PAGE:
Let’s look at another example: the MBA program at University of Twente in Enschede, which is in the eastern part of the Netherlands. Again, the student meets some of the requirements, but will be light on business courses.
At the University of Twente, you don’t apply for a pre-master directly. Rather, you apply to the master’s program directly. The Admission Office will then evaluate whether you are eligible for the master’s program, or if you still need to enroll in a pre-master program. The Admission Office would then create a customized, pre-master program for the student. In this case, since our example student is a native English speaker, there would be no need to take classes in English, but he would need missing courses in business administration.
What Courses Are in a Pre Master?
There isn’t a set standard of courses for the Pre Master across the Netherlands. It varies. At Groningen University, the business pre master follows a set series of courses. At Twente, a Pre Master isn’t a set program with the same courses. International students are evaluated on a case-by-case basis. At Utrecht University, the pre master is not available to international students who haven’t been in the Dutch educational system previously at all. For students entering a master’s program with a bachelor’s degree from a Dutch university of applied science, there may be a set program, since this case is uniform and known. For an international student, it will depend on what classes are missing and what has been taken.
What Does a Pre Master Cost?
Each university sets its own Pre Master tuition. From a budgeting standpoint, a reasonable person could expect to pay equivalent tuition to the associated master’s program as an international student. Depending on the program, an international student will be between 12,000 to 16,000 EUR for a Pre Master program at Twente. The previous link has data on a number of different Pre Master tuitions.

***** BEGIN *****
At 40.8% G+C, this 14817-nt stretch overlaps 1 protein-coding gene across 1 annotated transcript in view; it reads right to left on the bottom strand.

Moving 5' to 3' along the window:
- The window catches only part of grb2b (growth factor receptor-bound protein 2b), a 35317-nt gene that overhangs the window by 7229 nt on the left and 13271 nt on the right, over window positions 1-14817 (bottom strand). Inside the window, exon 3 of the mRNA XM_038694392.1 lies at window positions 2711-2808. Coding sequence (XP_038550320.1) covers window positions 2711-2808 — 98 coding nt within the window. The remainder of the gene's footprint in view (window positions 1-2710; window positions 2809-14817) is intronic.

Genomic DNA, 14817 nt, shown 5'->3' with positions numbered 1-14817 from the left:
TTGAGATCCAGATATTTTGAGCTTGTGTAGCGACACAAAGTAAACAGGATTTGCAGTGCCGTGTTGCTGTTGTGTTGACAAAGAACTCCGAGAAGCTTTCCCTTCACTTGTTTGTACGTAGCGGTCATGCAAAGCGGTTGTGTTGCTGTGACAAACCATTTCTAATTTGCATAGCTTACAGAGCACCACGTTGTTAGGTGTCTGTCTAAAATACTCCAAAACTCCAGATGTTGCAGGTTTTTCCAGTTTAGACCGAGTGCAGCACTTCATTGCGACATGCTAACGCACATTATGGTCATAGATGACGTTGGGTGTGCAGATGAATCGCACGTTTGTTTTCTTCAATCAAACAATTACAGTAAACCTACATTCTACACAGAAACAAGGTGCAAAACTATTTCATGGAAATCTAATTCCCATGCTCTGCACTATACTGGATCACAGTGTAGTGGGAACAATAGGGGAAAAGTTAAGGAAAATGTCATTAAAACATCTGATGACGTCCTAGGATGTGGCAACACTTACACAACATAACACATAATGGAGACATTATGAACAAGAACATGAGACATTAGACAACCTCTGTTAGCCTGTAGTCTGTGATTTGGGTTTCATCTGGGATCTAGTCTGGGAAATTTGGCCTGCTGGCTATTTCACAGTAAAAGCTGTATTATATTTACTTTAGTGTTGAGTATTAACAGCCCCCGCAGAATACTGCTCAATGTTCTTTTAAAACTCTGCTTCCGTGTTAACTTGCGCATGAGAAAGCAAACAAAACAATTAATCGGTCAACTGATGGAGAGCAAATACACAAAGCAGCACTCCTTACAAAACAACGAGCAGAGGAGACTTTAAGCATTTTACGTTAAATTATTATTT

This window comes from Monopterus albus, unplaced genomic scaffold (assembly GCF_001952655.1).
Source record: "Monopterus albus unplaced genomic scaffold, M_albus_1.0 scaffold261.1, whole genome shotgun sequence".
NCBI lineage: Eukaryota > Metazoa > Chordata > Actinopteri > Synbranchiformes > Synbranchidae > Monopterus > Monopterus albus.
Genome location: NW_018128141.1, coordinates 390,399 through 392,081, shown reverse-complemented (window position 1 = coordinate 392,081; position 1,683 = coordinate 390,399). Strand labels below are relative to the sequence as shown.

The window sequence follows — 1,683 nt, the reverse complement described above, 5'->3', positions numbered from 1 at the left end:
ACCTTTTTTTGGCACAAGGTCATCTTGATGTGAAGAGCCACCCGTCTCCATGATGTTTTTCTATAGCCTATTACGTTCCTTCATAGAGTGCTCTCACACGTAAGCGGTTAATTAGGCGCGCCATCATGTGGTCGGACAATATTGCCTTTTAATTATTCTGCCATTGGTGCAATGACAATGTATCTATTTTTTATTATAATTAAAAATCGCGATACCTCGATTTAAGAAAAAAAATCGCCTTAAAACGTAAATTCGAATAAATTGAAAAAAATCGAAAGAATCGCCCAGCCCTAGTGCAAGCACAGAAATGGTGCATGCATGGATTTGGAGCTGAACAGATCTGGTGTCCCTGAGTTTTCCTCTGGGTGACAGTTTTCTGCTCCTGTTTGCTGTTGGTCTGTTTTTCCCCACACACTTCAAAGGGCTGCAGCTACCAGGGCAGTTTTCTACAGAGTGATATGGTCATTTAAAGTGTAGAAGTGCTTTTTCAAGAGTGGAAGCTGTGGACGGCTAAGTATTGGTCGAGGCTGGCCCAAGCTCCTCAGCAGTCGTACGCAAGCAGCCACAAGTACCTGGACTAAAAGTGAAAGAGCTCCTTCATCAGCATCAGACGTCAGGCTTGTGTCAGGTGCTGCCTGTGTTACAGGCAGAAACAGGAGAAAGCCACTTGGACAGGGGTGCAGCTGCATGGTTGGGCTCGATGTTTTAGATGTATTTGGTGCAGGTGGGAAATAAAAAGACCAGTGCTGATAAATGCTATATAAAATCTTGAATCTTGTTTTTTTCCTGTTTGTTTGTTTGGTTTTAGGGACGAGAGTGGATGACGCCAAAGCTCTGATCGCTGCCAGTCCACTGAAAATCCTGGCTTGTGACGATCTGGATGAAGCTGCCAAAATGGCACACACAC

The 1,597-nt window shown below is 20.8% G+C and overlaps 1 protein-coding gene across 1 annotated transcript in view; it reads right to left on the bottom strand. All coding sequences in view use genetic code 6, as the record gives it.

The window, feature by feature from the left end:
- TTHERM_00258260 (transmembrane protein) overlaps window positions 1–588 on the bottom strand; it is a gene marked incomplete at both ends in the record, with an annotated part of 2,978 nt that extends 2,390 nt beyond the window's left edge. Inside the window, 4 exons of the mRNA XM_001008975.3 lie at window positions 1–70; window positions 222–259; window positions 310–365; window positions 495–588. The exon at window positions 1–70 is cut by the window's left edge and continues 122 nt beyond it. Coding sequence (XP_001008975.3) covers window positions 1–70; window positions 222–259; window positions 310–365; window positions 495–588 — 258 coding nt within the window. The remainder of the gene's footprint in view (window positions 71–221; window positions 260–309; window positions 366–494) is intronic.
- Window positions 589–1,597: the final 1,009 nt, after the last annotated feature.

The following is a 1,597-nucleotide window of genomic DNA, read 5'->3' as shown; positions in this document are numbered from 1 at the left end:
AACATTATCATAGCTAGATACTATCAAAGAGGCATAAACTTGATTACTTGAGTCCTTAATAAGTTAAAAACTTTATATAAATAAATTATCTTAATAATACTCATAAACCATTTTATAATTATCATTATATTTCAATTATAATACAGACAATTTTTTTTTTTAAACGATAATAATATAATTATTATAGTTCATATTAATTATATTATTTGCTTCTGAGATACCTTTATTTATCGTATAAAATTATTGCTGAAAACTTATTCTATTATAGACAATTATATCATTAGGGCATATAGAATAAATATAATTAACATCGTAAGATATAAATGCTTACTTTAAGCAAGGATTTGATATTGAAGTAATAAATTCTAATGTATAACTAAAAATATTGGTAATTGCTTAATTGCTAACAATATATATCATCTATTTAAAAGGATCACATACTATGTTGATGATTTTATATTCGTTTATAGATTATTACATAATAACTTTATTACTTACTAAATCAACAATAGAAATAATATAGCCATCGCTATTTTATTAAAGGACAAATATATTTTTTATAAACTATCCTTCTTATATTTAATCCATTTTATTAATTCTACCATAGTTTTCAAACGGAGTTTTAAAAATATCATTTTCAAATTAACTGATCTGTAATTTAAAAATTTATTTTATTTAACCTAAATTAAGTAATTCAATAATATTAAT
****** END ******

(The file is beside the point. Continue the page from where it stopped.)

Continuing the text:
Here’s Are Some Tips
- Make Sure You Can Opt Out of English
One area of Pre Masters courses that likely won’t apply to you are the language requirements. In order to be admitted to an English-taught program, international students must prove English proficiency at a certain level. Since you are most likely a native English speaker, you should be sure you can opt out of any English language requirements, so you aren’t stuck in English proficiency classes. Ideally, the program has a track for students who are already proficient in English.
- Find out the details
If you’re looking at a private foundation year program, confirm their placement agreements with universities. Some of these organizations guarantee placement for grad school. Be sure to get written communication as to which schools you’d be guaranteed to be accepted at, then look at the schools to be sure they’d be a good fit for you.
It’s important to note that many Pre Master programs focus on providing students with only the research related classes that they didn’t have to take as an undergrad, and the master’s program will still require a major in a related area of study. While pursuing a Pre Master won’t open the door for every program, it does create a path to many more good options for students seeking to change the direction of their studies or career.